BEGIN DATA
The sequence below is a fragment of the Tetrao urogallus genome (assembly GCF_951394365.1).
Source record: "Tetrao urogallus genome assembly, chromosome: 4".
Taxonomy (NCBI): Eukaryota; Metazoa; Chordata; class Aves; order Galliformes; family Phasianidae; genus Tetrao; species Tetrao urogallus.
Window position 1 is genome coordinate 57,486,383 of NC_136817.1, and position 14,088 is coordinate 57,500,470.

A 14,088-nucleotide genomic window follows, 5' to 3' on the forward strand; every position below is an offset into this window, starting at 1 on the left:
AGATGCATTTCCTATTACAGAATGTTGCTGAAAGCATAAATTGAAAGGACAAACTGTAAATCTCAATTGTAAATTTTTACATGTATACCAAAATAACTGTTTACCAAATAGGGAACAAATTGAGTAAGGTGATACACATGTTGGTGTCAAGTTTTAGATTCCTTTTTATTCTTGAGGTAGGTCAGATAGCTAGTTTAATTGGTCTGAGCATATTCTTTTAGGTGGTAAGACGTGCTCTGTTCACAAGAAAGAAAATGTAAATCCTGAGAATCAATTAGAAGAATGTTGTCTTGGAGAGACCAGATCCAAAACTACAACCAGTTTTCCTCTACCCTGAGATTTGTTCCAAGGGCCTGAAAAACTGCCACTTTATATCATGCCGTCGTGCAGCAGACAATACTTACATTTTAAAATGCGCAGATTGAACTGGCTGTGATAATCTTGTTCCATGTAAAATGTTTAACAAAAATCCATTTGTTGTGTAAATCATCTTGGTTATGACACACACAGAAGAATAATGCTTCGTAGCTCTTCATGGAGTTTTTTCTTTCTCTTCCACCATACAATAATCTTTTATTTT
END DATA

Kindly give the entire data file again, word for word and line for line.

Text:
The sequence below is a fragment of the Tetrao urogallus genome (assembly GCF_951394365.1).
Source record: "Tetrao urogallus genome assembly, chromosome: 4".
Taxonomy (NCBI): Eukaryota; Metazoa; Chordata; class Aves; order Galliformes; family Phasianidae; genus Tetrao; species Tetrao urogallus.
Window position 1 is genome coordinate 57,486,383 of NC_136817.1, and position 14,088 is coordinate 57,500,470.

A 14,088-nucleotide genomic window follows, 5' to 3' on the forward strand; every position below is an offset into this window, starting at 1 on the left:
AGATGCATTTCCTATTACAGAATGTTGCTGAAAGCATAAATTGAAAGGACAAACTGTAAATCTCAATTGTAAATTTTTACATGTATACCAAAATAACTGTTTACCAAATAGGGAACAAATTGAGTAAGGTGATACACATGTTGGTGTCAAGTTTTAGATTCCTTTTTATTCTTGAGGTAGGTCAGATAGCTAGTTTAATTGGTCTGAGCATATTCTTTTAGGTGGTAAGACGTGCTCTGTTCACAAGAAAGAAAATGTAAATCCTGAGAATCAATTAGAAGAATGTTGTCTTGGAGAGACCAGATCCAAAACTACAACCAGTTTTCCTCTACCCTGAGATTTGTTCCAAGGGCCTGAAAAACTGCCACTTTATATCATGCCGTCGTGCAGCAGACAATACTTACATTTTAAAATGCGCAGATTGAACTGGCTGTGATAATCTTGTTCCATGTAAAATGTTTAACAAAAATCCATTTGTTGTGTAAATCATCTTGGTTATGACACACACAGAAGAATAATGCTTCGTAGCTCTTCATGGAGTTTTTTCTTTCTCTTCCACCATACAATAATCTTTTATTTT